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Leaked cables reveal anger at regime may make Libya the next Arab domino to fall

February 7, 2011

THE violence and corruption of members of Colonel Muammar Gaddafi’s family have made Libya a gangster state with a worse record of governance than Egypt or Tunisia, according to leaked US diplomatic cables.

The documents reveal previously undisclosed details of how family greed, rivalry and extremism have complicated British and US efforts to normalize relations with Libya since it decided to abandon nuclear weapons and renounce terrorism. Gaddafi’s children plunder the country’s oil revenues, run a kleptocracy and operate a reign of terror that has created simmering hatred and resentment among the people, according to the cables released by WikiLeaks.

In the light of the upheavals in the Arab world, the diplomatic traffic also shows that far from being stable, Libya could be another corrupt authoritarian domino poised to fall.

One intriguing sequence of cables tells how Switzerland faced down threats after Swiss police arrested Hannibal Gaddafi, a younger son, and his wife for allegedly abusing two of their domestic staff.

Swiss police officers drew their guns and fought to disarm two of Hannibal’s bodyguards, who were illegally carrying pistols and attacked them when they entered his suite at the five-star President Wilson hotel in Geneva. The police found Hannibal hiding in a bedroom with six bodyguards.

He was taken away in an armored Mercedes.

Aisha, Gaddafi’s fiery daughter, then flew into Geneva to raise the stakes. The Libyans threatened to withdraw billions of dollars from Swiss banks and cut off oil supplies – threats that were never carried out in full.

After petty reprisals against Swiss companies and citizens, the affair died down. Hannibal paid compensation to the employees – a Moroccan and a Tunisian – to settle the case and flew back to Libya with Aisha in a private jet.

The lesson of the 2008 case, for the Americans, was that there is a gap between average Libyans and “a hidebound regime that sees the state as an extension of the Gaddafi family empire”.

Hannibal wields vast financial power in Libya, thanks to his influence over two dominant oil drilling and shipping firms. A cable calls this “another example of the kleptocratic nature of Colonel Gaddafi’s regime”.

Since seizing power in a 1969 coup, Gaddafi has claimed to run an egalitarian “state of the masses”, using the oil and gas revenues that account for 95 per cent of Libya’s economy. “The reality is that the Gaddafi family and its political loyalists own outright or have a considerable stake in most things worth owning, buying or selling in Libya,” the US embassy told Washington.

Hannibal is a minor player compared with the two Gaddafi sons most often identified as potential successors.

Gaddafi, now aged 68, may have had a series of small strokes in 2007 that left him unable to turn his head and may have made his erratic behavior even more capricious, the cables report.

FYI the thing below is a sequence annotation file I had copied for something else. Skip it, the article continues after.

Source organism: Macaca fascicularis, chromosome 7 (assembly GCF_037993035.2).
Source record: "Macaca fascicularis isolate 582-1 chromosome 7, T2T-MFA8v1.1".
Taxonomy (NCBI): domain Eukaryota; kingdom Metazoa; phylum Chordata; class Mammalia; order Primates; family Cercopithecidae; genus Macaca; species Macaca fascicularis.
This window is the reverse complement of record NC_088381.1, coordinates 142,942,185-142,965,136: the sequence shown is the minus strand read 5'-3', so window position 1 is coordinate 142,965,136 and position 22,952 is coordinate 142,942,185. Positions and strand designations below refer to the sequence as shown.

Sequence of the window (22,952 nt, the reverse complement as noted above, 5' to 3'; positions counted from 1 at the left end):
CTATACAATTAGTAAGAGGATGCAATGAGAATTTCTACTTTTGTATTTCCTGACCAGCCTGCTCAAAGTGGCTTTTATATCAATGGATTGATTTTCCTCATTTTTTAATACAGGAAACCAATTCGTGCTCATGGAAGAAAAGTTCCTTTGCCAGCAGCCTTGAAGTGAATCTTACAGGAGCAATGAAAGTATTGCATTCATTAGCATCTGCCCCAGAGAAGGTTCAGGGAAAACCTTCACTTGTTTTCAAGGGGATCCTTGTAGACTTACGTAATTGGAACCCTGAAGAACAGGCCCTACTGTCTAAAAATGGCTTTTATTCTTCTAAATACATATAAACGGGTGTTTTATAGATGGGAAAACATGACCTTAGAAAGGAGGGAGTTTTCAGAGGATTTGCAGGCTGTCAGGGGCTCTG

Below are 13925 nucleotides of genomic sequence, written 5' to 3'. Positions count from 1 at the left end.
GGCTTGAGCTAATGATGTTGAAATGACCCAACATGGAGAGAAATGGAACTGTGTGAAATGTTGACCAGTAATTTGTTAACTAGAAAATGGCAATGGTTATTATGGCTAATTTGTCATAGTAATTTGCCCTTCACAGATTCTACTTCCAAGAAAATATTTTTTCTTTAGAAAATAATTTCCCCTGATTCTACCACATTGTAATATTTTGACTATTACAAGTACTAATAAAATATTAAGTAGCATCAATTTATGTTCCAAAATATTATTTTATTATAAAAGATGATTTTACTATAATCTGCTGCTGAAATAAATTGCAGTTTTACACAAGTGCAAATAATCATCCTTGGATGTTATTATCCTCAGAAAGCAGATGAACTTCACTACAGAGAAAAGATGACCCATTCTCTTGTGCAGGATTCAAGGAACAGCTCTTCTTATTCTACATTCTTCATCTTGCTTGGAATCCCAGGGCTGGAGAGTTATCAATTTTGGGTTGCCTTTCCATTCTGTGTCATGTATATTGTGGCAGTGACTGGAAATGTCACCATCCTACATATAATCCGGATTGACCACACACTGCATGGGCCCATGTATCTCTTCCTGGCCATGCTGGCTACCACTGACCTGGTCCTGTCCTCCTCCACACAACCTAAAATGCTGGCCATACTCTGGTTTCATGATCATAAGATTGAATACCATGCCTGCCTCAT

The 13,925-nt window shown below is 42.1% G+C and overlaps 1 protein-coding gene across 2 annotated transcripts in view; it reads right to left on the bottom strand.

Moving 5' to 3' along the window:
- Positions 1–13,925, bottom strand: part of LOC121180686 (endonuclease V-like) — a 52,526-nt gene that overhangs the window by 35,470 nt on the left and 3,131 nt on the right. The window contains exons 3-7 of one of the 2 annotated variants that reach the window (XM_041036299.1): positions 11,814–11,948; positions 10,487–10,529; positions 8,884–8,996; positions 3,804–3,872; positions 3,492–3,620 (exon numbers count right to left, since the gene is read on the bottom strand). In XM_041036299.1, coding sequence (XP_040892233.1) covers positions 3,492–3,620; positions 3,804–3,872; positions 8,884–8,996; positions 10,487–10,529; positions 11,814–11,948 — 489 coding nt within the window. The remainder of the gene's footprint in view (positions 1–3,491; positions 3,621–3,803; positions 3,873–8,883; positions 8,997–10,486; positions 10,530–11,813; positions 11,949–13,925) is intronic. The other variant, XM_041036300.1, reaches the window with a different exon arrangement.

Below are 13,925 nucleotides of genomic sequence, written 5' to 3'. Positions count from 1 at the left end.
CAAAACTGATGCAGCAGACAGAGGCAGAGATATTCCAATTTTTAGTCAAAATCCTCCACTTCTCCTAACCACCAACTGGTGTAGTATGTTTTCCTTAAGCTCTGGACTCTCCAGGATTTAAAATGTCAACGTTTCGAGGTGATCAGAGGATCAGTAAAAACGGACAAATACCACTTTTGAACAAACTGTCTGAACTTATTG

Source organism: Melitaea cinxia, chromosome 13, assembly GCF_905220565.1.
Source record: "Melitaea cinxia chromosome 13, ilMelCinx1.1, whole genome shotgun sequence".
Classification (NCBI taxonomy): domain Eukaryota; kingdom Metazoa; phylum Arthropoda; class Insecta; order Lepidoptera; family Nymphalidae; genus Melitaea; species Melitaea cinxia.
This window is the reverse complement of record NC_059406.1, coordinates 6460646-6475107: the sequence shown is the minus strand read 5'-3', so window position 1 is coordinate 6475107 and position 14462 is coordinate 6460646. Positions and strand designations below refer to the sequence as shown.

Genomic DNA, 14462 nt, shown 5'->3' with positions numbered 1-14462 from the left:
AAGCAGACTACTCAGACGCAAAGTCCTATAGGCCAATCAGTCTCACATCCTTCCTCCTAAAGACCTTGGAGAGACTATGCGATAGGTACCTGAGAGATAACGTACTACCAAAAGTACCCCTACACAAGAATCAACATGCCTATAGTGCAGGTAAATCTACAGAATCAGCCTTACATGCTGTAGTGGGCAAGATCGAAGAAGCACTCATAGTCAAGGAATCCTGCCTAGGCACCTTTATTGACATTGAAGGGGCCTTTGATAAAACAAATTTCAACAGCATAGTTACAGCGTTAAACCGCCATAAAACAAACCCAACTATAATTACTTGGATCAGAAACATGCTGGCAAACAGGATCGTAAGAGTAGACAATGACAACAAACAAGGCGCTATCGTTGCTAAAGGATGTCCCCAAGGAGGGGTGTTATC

The Libyan strongman refuses to fly more than eight hours at a time, is too scared to ride in a lift and will not stay above the first floor of a hotel with a maximum of 35 steps, evidently for health reasons. So the rivalry between his sons, Mutassim and Saif al-Islam, preoccupies foreign governments. Mutassim, the third son of Gaddafi’s second wife, is the Libyan national security adviser and is identified with the “hard power” faction in the regime.

He is said to have demanded $US1.2 billion in cash or oil shipments for his personal use from the head of Libya’s National Oil Corporation, a trusted regime figure named Shukri Ghanem.

The cable quotes friends of Ghanem saying Gaddafi’s sons were “undisciplined thugs” whom “no one could cross”.

“Gaddafi is focused on the appearance of reform,” a cable said, but Ghanem believed there would be “no meaningful reform possible” in the leader’s lifetime.

The cables describe how even the family’s supposed reformer, Saif, the eldest son of the second wife, depends on some of the regime’s most tainted figures. Saif won attention by making a suave debut on the Western social scene and running a broadcasting network that was slightly more liberal than the totalitarian norm until hardliners shut it down.

His adviser, Abdullah Senussi, however, is known to the US embassy as a former head of military intelligence who personally took a “very tough” line against releasing dissidents or improving human rights.

Saif has also played to the hardliners by delivering a speech in which he said: “We will not tolerate a foreign company to make a profit at the expense of a Libyan citizen.”

In reality, the Gaddafi regime appears divided between compromises and extremists united only in their enjoyment of power and money and their connections to Gaddafi’s tribal clan from the city of Sirte.

Libya has been keen to co-operate with the West against the radical Islamists who threaten its regime.

It is also slowly fulfilling its pledge to dismantle all its nuclear, chemical and biological weapons facilities, although the cables chronicle endless obstructions and delays.

The cables portray the country as wholly corrupt, inefficient and so poor at governing that, despite billions in oil money, the city of Tripoli dumps more than 200,000 gallons of untreated sewage into the Mediterranean every day.

Resentment is also said to be festering there.

The West may be thinking again about placing its bets on the stability of the Gaddafi regime.

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